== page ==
NANTERRE, France — As the teenage victim of a fatal police shooting was buried in this Parisian suburb on Saturday, the streets near his final resting place reflected a nation in turmoil.
There was no major police presence here.Young men patrolled the neighborhoods, chasing journalists from the area, and the mosque where the service was held was closed to the public.
Nahel M., who was of North African descent, was just 17 years old when police shot and killed him during a traffic stop in Nanterre earlier this week. His death spurred days of nationwide riots, in which thousands have been arrested or detained.
French President Emmanuel Macron has struggled to contain the unrest and on Saturday canceled a long-anticipated state visit to Germany, the country’s closest ally in the European Union. Authorities mulled imposing nighttime curfews and other measures to quell the turmoil.
The government mobilized some 45,000 police officers in anticipation of more unrest and ordered local officials to suspend bus and tram services. Police arrested or detained more than 1,300 people on Friday night alone, according to the Interior Ministry.
How the killing of a teen fits into France’s history of police brutality
Nahel’s family had hoped that the funeral could be just that — a moment of mourning and remembrance undisturbed by the media, violence and political fallout.
“The family hoped for discretion,” Yassine Bouzrou, a lawyer representing the family, said in an interview.
But in Nanterre and other French suburbs, Nahel has become a symbol of the fears many here harbor toward police. French law enforcement often acts with impunity — and discriminates against minority communities, residents say. Many in this suburb see themselves in Nahel, a French citizen with Algerian and Moroccan roots who loved motorbikes and rap music.
Lawyers for Nahel’s family maintain that he had no criminal record. But the local prosecutor said he had a history of not complying with police at traffic stops. He was on the road often, working as a delivery driver.
Still, “Nahel was not a highwayman,” Jean-François Puech, the founder of the Ovale Citoyen association, told the Sud Ouest newspaper earlier this week.
Earlier this year, Nahel attended events hosted by the local sports association, according to Puech.
“To me, Nahel was the typical example of a neighborhood kid,” Puech said, adding that he “wanted to get away from it.”
The tensions have also spread overseas. On the island of Réunion, a French department in the Indian Ocean, authorities said dozens of people were detained for rioting on Friday night.
Many events scheduled for this weekend, including Marseille’s annual Pride march, were canceled or postponed.
Protesters say their anger has been compounded by what they see as an attempted police coverup. Authorities have detained the officer suspected of shooting the teen and are investigating him for intentional homicide.
The initial police narrative suggested the victim’s car had tried to plow into them. But video footage contradicted the police accounts, showing an officer who appeared to fire a shot as the car pulled away.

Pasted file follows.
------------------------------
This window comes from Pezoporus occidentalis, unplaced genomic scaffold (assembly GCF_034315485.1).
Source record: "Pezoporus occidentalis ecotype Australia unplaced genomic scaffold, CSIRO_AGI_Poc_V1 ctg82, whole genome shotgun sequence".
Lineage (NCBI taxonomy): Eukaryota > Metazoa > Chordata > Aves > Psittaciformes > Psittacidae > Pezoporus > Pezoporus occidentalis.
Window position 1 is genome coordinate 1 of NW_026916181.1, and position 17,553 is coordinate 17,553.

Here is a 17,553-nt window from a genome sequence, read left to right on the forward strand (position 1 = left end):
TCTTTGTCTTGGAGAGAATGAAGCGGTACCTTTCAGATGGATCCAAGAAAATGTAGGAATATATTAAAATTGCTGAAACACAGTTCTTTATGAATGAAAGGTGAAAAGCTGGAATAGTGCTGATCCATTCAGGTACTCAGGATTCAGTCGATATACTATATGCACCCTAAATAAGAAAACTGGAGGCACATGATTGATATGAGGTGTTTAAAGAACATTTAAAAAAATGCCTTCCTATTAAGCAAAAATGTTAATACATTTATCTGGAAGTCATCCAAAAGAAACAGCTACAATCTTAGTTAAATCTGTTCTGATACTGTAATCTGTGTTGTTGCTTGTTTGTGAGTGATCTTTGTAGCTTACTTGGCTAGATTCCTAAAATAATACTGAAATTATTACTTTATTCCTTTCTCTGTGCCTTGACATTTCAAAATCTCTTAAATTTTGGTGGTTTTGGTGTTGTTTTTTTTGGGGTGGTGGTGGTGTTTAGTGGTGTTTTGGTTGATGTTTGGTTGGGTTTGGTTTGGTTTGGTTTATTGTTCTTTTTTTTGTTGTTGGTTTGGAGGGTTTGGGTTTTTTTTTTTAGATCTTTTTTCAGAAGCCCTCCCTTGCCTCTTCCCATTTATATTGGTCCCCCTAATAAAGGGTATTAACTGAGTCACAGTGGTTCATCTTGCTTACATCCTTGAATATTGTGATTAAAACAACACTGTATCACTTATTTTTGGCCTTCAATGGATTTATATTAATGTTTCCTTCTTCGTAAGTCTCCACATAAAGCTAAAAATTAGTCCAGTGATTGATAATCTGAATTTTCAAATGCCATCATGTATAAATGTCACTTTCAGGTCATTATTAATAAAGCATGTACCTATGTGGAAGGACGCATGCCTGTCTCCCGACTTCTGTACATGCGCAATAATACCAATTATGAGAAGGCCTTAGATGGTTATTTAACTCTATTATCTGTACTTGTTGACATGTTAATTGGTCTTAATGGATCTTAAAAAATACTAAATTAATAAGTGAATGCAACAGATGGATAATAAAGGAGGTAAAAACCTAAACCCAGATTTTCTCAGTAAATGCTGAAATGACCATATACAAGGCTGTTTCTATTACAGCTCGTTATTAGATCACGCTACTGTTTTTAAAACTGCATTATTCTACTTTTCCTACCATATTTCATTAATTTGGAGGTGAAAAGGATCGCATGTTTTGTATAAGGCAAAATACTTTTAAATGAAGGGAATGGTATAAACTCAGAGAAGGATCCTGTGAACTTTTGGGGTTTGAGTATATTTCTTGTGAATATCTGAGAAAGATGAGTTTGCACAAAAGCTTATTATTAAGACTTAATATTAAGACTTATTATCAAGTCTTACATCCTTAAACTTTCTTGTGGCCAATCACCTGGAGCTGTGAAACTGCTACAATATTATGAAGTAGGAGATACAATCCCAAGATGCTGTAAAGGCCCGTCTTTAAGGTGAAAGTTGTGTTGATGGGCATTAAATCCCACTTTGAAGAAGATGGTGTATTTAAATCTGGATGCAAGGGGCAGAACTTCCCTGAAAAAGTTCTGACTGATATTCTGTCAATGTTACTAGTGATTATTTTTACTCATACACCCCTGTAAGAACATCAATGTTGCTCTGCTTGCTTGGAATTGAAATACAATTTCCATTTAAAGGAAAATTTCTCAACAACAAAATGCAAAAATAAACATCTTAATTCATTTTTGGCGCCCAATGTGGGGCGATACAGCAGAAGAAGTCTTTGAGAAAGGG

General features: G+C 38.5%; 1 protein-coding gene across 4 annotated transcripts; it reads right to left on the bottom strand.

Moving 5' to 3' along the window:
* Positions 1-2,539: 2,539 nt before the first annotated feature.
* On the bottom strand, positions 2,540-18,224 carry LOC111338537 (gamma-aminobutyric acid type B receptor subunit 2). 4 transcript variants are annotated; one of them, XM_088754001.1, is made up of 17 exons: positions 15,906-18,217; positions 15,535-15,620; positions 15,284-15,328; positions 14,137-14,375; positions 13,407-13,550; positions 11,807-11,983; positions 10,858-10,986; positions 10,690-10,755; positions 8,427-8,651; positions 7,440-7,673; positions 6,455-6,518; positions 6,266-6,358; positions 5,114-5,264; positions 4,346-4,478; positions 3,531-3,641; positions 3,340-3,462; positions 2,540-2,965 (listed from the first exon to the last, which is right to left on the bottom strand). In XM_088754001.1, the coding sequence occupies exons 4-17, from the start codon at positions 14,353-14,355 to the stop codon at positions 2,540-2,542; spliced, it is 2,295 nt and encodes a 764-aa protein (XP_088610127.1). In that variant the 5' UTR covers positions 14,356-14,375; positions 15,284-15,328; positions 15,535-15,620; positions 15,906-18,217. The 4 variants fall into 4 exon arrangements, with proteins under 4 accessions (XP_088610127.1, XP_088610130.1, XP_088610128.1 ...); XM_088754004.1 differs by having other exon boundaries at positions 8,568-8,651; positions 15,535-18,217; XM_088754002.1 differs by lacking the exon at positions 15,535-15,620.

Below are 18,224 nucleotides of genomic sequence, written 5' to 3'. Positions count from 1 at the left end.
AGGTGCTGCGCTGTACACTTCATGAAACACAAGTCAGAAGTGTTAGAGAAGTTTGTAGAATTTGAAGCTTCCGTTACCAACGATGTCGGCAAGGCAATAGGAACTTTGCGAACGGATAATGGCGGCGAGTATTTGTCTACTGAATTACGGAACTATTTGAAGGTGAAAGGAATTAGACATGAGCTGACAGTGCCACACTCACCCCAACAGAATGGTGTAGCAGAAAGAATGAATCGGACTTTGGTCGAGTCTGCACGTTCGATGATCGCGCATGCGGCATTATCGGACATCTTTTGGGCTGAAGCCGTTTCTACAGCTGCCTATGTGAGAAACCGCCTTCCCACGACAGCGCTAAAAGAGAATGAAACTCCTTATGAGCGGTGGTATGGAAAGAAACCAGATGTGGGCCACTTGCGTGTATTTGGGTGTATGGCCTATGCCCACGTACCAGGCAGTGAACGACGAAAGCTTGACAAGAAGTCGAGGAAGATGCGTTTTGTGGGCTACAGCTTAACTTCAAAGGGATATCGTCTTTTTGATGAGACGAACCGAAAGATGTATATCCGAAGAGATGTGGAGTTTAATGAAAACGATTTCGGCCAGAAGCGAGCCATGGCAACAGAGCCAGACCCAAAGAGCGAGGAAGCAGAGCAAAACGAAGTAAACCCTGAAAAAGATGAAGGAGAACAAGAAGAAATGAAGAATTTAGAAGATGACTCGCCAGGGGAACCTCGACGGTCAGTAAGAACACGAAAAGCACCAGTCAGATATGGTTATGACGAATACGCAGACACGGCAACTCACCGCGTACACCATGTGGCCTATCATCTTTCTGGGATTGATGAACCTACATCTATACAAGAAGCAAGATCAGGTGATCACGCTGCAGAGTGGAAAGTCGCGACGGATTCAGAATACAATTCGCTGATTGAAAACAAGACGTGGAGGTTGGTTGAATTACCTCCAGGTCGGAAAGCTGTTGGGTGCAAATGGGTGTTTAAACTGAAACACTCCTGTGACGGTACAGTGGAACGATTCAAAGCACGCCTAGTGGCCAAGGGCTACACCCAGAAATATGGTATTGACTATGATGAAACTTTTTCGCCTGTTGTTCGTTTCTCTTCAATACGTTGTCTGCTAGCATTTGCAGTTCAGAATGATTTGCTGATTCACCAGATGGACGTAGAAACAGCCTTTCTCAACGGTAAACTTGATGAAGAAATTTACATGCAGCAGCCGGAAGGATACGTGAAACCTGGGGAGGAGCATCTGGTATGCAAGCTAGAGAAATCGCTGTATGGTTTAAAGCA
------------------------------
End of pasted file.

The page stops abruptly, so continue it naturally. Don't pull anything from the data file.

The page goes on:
“The video clearly shows that the policeman was not in danger and that he had no right to shoot,” said Bouzrou.
Speaking to French television network BFM, the detained police officer’s lawyer, Laurent-Franck Lienard, said the officer had aimed his firearm at Nahel’s leg and accidentally pulled the trigger, hitting the victim’s chest as the car sped away.
“Obviously (the officer) didn’t want to kill the driver,” Lienard told BFM.
Macron was quick to condemn the shooting, but he has yet to fully address the calls for more accountability, including demands for tighter rules around when police officers can use their weapons.
Researchers say the number of similar police shootings has risen sharply in recent years, after a law was passed in 2017 that relaxed conditions for police to shoot at moving vehicles if they are deemed to pose potentially fatal threats.
Macron appeals to parents, blames social media for French protests
For Macron, the riots are another political challenge in a year that has strained his parliamentary alliance and curtailed his political ambitions. The flare in tensions follows large-scale protests earlier this year over Macron’s unpopular push to raise France’s retirement age.
“Macron was hoping to move the country on after the protests over pension reform. But these riots will undermine his ability to reset, and once again hurt the perception of France’s image in Europe and abroad,” said Mujtaba Rahman, a managing director at the political risk consultancy the Eurasia Group.
Macron’s aborted state visit to Germany would have been the first by a French president in 23 years.
Unlike in 2005, when comparable riots erupted in France, Macron “faces a more difficult, fragmented political environment,” said Rahman.
“Opposition parties on the hard left and far right are now trying to exploit the crisis to further weaken Macron and his government,” he said.
Adela Suliman in London, Kate Brady in Berlin, Ruby Mellen in Washington and Emily Rauhala in Brussels contributed to this report.